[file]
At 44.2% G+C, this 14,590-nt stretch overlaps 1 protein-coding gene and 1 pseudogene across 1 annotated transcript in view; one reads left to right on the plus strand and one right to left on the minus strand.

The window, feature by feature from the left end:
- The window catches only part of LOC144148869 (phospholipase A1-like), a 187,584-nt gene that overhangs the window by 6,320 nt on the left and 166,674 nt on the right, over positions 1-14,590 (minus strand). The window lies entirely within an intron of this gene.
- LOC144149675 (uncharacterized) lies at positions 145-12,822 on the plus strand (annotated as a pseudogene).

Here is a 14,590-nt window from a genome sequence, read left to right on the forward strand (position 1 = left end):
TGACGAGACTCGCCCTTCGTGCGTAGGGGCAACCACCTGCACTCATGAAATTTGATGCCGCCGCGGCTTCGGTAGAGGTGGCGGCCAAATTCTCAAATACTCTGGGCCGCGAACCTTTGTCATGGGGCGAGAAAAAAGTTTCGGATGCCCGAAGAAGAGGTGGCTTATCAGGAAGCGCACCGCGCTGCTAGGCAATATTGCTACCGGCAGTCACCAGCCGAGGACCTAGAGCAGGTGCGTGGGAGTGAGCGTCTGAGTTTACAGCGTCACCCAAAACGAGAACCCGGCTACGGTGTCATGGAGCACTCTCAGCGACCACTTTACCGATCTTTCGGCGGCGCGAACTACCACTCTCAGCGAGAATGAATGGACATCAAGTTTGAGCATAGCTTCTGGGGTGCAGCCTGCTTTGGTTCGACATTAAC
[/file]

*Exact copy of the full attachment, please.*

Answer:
At 44.2% G+C, this 14,590-nt stretch overlaps 1 protein-coding gene and 1 pseudogene across 1 annotated transcript in view; one reads left to right on the plus strand and one right to left on the minus strand.

The window, feature by feature from the left end:
- The window catches only part of LOC144148869 (phospholipase A1-like), a 187,584-nt gene that overhangs the window by 6,320 nt on the left and 166,674 nt on the right, over positions 1-14,590 (minus strand). The window lies entirely within an intron of this gene.
- LOC144149675 (uncharacterized) lies at positions 145-12,822 on the plus strand (annotated as a pseudogene).

Here is a 14,590-nt window from a genome sequence, read left to right on the forward strand (position 1 = left end):
TGACGAGACTCGCCCTTCGTGCGTAGGGGCAACCACCTGCACTCATGAAATTTGATGCCGCCGCGGCTTCGGTAGAGGTGGCGGCCAAATTCTCAAATACTCTGGGCCGCGAACCTTTGTCATGGGGCGAGAAAAAAGTTTCGGATGCCCGAAGAAGAGGTGGCTTATCAGGAAGCGCACCGCGCTGCTAGGCAATATTGCTACCGGCAGTCACCAGCCGAGGACCTAGAGCAGGTGCGTGGGAGTGAGCGTCTGAGTTTACAGCGTCACCCAAAACGAGAACCCGGCTACGGTGTCATGGAGCACTCTCAGCGACCACTTTACCGATCTTTCGGCGGCGCGAACTACCACTCTCAGCGAGAATGAATGGACATCAAGTTTGAGCATAGCTTCTGGGGTGCAGCCTGCTTTGGTTCGACATTAAC